Last Friday, D.C. City Council Chairman Kwame Brown announced he would propose legislation to reform another one of former D.C. Public Schools Chancellor Michelle Rhee’s policies, the IMPACT teacher evaluation system. The IMPACT system has been exacerbating problems of educational inequity and cyclical poverty in the city’s schools, and the Councilman’s proposal stands a chance of changing that.
If there’s one thing the Occupy Wall Street and Occupy D.C. protestors have achieved, it is shaking up the establishment. House Minority Leader Eric Cantor denounced them as “mobs” that pit Americans against Americans. President Obama’s thoughts were a bit more understanding. He said the protestors are “giving voice to a more broad-based frustration.”
As time goes on, more and more cracks have begun to show in ex-D.C. Public Schools Chancellor Michelle Rhee’s educational reforms. Even as investigations into the citywide standardized test cheating scandal continue, the focus turned this week to the sad state of many middle schools in the District.
On Tuesday, the U.S. Census Bureau announced that there are now more Americans living in poverty than in any time since collection of the statistic began 52 years ago. This problem is especially pronounced in D.C., where the poverty rate is 17.6 percent, which is 2.5 percent higher than the national average. In response to this problem, Mayor Vincent Gray’s office has begun Sweat Equity, a new and unprecedented effort that takes homeless families on the Temporary Assistance for Needy Families program and puts them to work renovating the District’s vacant buildings and apartments. When the work is done, the participant’s family can move into the residence with two years of city-subsidized rent.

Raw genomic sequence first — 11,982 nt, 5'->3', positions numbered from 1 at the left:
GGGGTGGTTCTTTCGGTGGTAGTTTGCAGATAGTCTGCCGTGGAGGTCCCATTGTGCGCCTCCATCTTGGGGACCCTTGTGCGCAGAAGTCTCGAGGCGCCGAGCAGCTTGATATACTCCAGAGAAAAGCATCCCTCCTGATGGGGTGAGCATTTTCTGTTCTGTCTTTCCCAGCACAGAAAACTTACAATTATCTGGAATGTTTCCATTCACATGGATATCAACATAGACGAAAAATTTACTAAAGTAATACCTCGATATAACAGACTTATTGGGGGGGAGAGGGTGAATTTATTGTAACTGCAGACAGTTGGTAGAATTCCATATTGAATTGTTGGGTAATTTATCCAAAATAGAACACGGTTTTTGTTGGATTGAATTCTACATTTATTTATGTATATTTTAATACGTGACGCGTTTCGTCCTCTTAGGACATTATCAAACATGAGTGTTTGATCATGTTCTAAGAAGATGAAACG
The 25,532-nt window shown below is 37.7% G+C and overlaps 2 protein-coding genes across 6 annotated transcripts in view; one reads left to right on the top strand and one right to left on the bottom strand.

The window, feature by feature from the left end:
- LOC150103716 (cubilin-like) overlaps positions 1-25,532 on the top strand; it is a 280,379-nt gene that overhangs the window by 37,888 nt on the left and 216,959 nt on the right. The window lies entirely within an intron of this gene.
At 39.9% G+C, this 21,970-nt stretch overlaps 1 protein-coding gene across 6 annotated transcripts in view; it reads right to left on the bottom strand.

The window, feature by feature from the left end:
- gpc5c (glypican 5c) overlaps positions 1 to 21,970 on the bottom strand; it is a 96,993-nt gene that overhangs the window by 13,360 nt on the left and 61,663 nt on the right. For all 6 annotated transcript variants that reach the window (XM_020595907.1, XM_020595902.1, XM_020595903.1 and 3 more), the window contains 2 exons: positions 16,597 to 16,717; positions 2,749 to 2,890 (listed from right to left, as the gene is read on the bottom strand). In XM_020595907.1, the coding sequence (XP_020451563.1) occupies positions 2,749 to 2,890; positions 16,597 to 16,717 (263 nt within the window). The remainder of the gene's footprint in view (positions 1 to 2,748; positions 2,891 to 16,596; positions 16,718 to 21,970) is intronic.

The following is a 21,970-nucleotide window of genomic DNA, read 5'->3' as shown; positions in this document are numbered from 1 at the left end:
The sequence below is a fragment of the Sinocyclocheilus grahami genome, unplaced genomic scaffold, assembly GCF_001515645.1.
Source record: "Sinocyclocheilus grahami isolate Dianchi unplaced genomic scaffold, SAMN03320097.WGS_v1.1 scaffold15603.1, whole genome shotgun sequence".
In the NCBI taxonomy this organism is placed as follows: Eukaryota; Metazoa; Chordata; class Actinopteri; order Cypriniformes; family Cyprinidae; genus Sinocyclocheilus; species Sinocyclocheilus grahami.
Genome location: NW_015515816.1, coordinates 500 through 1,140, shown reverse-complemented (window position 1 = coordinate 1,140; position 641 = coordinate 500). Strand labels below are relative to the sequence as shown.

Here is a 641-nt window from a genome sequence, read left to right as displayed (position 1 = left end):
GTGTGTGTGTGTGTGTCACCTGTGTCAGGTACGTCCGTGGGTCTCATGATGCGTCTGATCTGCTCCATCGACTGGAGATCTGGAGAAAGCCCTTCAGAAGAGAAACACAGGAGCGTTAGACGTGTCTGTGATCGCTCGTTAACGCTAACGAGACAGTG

I’ve been Michelle [Rhee’s] deputy for the past three-and-a-half years, so they are not her policies. They are our policies. I ran our human capital shop and everything that had to do with people, including hiring, firing, professionally developing.
America is losing its edge. Or at least, that’s what the experts would have us believe. From professors to politicians, nothing has gotten our educated crowd more hot and bothered for the past decade than the future of American economic power—except maybe for Christine O’Donnell’s views on masturbation.